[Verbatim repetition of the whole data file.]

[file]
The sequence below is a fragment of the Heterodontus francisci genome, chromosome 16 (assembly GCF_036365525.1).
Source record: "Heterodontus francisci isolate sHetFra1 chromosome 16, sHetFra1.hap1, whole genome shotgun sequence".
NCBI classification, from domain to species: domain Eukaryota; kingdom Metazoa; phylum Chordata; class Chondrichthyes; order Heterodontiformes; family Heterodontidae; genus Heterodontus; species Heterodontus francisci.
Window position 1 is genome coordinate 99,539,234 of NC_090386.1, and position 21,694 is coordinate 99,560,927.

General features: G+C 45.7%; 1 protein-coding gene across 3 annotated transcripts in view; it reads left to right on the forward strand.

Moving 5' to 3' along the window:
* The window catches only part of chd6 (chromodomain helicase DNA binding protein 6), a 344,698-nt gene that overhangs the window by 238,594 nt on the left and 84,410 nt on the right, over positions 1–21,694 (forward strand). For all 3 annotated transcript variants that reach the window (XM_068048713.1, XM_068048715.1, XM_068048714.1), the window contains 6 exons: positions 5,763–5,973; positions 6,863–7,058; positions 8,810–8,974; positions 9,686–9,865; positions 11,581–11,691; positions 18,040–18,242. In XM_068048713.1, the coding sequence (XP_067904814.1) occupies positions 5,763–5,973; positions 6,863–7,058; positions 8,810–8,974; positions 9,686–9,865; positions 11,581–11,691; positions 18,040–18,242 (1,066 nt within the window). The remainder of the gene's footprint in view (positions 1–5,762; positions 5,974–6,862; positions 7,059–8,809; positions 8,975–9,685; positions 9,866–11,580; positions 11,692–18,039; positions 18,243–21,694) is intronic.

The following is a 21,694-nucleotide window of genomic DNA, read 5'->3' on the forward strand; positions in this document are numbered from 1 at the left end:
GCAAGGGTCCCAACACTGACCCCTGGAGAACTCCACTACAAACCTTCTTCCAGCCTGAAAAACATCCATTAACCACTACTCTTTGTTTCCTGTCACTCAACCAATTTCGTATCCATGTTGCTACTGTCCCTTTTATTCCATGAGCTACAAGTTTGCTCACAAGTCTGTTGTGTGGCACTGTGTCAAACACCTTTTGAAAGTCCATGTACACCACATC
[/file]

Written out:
The sequence below is a fragment of the Heterodontus francisci genome, chromosome 16 (assembly GCF_036365525.1).
Source record: "Heterodontus francisci isolate sHetFra1 chromosome 16, sHetFra1.hap1, whole genome shotgun sequence".
NCBI classification, from domain to species: domain Eukaryota; kingdom Metazoa; phylum Chordata; class Chondrichthyes; order Heterodontiformes; family Heterodontidae; genus Heterodontus; species Heterodontus francisci.
Window position 1 is genome coordinate 99,539,234 of NC_090386.1, and position 21,694 is coordinate 99,560,927.

General features: G+C 45.7%; 1 protein-coding gene across 3 annotated transcripts in view; it reads left to right on the forward strand.

Moving 5' to 3' along the window:
* The window catches only part of chd6 (chromodomain helicase DNA binding protein 6), a 344,698-nt gene that overhangs the window by 238,594 nt on the left and 84,410 nt on the right, over positions 1–21,694 (forward strand). For all 3 annotated transcript variants that reach the window (XM_068048713.1, XM_068048715.1, XM_068048714.1), the window contains 6 exons: positions 5,763–5,973; positions 6,863–7,058; positions 8,810–8,974; positions 9,686–9,865; positions 11,581–11,691; positions 18,040–18,242. In XM_068048713.1, the coding sequence (XP_067904814.1) occupies positions 5,763–5,973; positions 6,863–7,058; positions 8,810–8,974; positions 9,686–9,865; positions 11,581–11,691; positions 18,040–18,242 (1,066 nt within the window). The remainder of the gene's footprint in view (positions 1–5,762; positions 5,974–6,862; positions 7,059–8,809; positions 8,975–9,685; positions 9,866–11,580; positions 11,692–18,039; positions 18,243–21,694) is intronic.

The following is a 21,694-nucleotide window of genomic DNA, read 5'->3' on the forward strand; positions in this document are numbered from 1 at the left end:
GCAAGGGTCCCAACACTGACCCCTGGAGAACTCCACTACAAACCTTCTTCCAGCCTGAAAAACATCCATTAACCACTACTCTTTGTTTCCTGTCACTCAACCAATTTCGTATCCATGTTGCTACTGTCCCTTTTATTCCATGAGCTACAAGTTTGCTCACAAGTCTGTTGTGTGGCACTGTGTCAAACACCTTTTGAAAGTCCATGTACACCACATC